Late-onset disease, generally defined as occurring in infants older than 7 days, has remained unchanged for over a decade, with rates in the United States about 0.4/1,000 live births.(14) Prematurity is the major risk factor in late-onset disease, occurring in 50% or more of cases.(14,138) Rates are about the same in northern Italy (0.5/1,000 live births),(139) but higher in South Africa and Malawi (about 1/1,000 live births),(137) and considerably lower in the Netherlands (0.14/1,000 live births).(136)

Few data are available on maternal infections due to group B streptococci, such as bacteremia, chorioamnionitis, endometritis, and urinary tract infection. Maternal sepsis occurred in 0.5–2/1,000 deliveries in Alabama, with lowest rates associated with aggressive antibiotic use in mothers undergoing Cesarean section delivery.(140) Rates of chorioamnionitis and endometritis have declined since the introduction of intrapartum prophylaxis.(141)

Group B streptococcal infections in nonpregnant adults have increased between twofold and fourfold over the past two decades.(142) While still occurring at rates of a few per 100,000 population among young and middle-aged adults, those over 65 years are especially vulnerable, with rates of 25/100,000. Predisposing factors, such as diabetes mellitus, malignancy, and residence in nursing homes, are common. Infections of skin and soft tissue, urinary tract, and pneumonia predominate.(143)

Enterococci have been most notable in hospital settings, where endemic infection and outbreaks are common.(121) Vancomycin-resistant enterococci (VRE) now account for about 28% of nosocomial infections.(21) In a study of 24,000 blood culture recorded in 49 US hospitals, 1995–2002, enterococci were found in 9% of nosocomial blood stream infections (about 5/10,000 hospital admissions). The majority of blood isolates were E. faecium, of which 60% were VRE.(144) In the only population-based study of invasive VRE, in metropolitan Atlanta, Georgia, disease incidence increased from 0.9/100,000 persons/year in 1997 to 1.7/100,000 persons/year in 2000.(145) Enterococcus faecium accounted for over 80% of isolates, followed by E. faecalis, and a few Enterococcus gallinarum and Enterococcus durans. The crude 30-day in-hospital mortality was 40% and was best predicted by three factors: the Charlson comorbidity index, immunocompromise from chemotherapy, and prior antibiotic use. African American patients had a higher mortality rate, attributed largely to higher rates of chronic conditions, especially end-stage renal disease.

In terms of sheer numbers of persons, dental caries caused principally by the mutans streptococci, S. mutans, Streptococcus sobrinus and their relatives, probably infects more people than all other streptococci combined. However, the last 40 years of the 20th century saw a remarkable decline in dental caries worldwide, beginning in western Europe and North America.(146) Rates of DMFT (decayed, missing, or filled teeth) were commonly 10/100 surfaces at risk in the 1960s have come down to around 1/100 surfaces by 1988 and have remained relatively stable. The major decline in caries has been attributed mainly to fluoridation programs, fluoride-containing dentifrices, and school dental services. By the mid-1980s about half of school-aged children in the United States and Canadian children had permanent teeth completely free of cavities and restorations.(147) Some of these good news and further reductions in DMFT rates to 1/100 surfaces and below can be ascribed to the introduction of tooth sealants, general improvements in dental care, and changes in parental beliefs and attitudes.(148,149)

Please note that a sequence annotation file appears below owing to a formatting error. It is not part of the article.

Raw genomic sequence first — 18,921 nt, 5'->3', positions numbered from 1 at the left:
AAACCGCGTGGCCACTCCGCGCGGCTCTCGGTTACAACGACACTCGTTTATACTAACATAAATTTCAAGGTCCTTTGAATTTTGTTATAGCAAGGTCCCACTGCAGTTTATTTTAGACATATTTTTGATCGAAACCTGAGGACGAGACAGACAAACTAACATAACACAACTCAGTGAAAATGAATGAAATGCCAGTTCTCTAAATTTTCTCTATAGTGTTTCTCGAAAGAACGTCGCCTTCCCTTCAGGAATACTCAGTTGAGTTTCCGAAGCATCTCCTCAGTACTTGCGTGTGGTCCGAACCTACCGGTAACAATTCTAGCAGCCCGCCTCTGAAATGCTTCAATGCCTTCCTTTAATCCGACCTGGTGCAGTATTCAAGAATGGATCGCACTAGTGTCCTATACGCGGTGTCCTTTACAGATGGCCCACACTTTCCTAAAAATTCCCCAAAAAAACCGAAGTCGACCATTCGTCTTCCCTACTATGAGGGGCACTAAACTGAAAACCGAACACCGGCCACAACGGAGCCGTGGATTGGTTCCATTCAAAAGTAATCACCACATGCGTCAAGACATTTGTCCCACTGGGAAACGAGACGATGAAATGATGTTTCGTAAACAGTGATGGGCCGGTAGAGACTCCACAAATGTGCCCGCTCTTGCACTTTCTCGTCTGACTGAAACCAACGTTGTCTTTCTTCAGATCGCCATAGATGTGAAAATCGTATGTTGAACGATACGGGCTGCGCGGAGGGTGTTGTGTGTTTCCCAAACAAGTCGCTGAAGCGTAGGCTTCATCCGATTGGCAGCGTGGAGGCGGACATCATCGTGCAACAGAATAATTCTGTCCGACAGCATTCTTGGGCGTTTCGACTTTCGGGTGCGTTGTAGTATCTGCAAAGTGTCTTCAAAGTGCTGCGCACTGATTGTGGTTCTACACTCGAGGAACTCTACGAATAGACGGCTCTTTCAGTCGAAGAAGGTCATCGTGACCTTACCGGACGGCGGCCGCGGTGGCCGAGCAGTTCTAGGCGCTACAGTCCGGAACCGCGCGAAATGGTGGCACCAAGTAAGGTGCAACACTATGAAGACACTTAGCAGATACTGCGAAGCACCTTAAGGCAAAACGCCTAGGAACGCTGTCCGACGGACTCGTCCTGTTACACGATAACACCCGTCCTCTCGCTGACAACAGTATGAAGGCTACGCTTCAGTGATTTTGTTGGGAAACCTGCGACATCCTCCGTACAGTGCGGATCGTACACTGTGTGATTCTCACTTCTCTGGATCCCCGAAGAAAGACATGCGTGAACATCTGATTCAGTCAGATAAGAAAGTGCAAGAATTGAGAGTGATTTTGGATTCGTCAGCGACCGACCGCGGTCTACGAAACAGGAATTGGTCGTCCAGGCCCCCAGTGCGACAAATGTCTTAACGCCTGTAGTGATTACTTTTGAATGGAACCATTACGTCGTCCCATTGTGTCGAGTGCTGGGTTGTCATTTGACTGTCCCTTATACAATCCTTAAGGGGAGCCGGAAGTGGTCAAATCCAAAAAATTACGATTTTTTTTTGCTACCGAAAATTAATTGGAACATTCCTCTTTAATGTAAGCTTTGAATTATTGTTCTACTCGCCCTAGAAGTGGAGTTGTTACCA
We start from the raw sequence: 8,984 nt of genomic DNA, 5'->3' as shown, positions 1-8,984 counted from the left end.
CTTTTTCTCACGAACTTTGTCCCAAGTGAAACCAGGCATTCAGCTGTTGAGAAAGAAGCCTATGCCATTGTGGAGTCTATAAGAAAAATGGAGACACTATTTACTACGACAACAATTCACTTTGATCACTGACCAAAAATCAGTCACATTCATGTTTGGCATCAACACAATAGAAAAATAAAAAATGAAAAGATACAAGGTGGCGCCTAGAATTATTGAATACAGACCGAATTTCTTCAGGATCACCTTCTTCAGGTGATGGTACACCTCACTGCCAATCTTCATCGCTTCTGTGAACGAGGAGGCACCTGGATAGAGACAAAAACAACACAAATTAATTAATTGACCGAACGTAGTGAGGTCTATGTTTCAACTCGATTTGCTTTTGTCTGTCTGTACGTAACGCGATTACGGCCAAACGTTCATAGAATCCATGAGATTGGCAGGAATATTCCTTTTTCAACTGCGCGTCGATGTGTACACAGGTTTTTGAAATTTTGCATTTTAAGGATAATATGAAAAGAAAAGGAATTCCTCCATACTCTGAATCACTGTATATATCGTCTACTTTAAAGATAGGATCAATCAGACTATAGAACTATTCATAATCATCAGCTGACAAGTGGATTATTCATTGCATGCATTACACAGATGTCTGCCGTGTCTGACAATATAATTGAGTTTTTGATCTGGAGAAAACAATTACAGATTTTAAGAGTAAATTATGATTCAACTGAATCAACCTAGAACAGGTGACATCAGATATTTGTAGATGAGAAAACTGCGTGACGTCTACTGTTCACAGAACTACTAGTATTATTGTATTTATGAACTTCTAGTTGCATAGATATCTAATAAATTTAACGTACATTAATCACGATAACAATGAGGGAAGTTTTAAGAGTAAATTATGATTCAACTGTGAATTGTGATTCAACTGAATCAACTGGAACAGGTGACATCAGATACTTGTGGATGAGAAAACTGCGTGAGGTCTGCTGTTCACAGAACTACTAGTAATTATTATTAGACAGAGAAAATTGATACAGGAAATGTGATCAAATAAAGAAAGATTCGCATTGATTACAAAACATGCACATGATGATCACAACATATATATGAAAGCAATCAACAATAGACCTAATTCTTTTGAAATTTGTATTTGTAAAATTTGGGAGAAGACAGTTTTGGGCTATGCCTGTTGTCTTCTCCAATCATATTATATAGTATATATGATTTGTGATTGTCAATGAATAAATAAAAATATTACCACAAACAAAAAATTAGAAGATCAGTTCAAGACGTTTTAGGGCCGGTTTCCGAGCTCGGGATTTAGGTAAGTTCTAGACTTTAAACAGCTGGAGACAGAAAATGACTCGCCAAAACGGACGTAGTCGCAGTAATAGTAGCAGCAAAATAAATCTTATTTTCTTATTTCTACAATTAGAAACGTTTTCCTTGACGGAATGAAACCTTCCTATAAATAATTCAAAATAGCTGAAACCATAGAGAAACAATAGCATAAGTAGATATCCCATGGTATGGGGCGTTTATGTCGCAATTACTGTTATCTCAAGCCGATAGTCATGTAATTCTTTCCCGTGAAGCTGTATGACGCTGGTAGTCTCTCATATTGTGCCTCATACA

Survey methodology for measurement of dental caries is well established and periodically revised.(150,151) Since the populations of developing countries are skewed toward the younger age groups, who have fewer caries relative to the older populations in the developed world, a population-weighted mean DFMT at age 12 is used for global comparisons. By this measure WHO can monitor trends from more than 1,000 surveys submitted to the WHO Global Oral Data Bank, set up in 1970. Some developing countries have seen a rise in DFMT thought to be associated with changes in diet and other factors associated with urbanization.(150) In the absence of fluoridation and adequate dental care, increased sugar consumption may also play a role.(152) Most caries and DMFT data from the developing world now come from regional or national survey or from compilations of published reports.(153)

With the decline in caries incidence in many countries DFMT data may be somewhat less useful, especially for clinical intervention trials, in which individual counts of new decayed, missing, and filled surfaces (DMFS) over a defined period may be better indicators. The decline in caries has also had an impact on the number of patients required for statistical power in clinical studies.(154) Newer models focus on the evaluation of caries risk, such as Cariogram, a software program that evaluates an individual’s caries risk profile and illustrates it in graphic form. The predictive variable which makes the greatest contribution to the model is S. mutans count, followed by the DMFT index and the buffer capacity of the saliva.(155)

35.5.2 Epidemiology and Contagiousness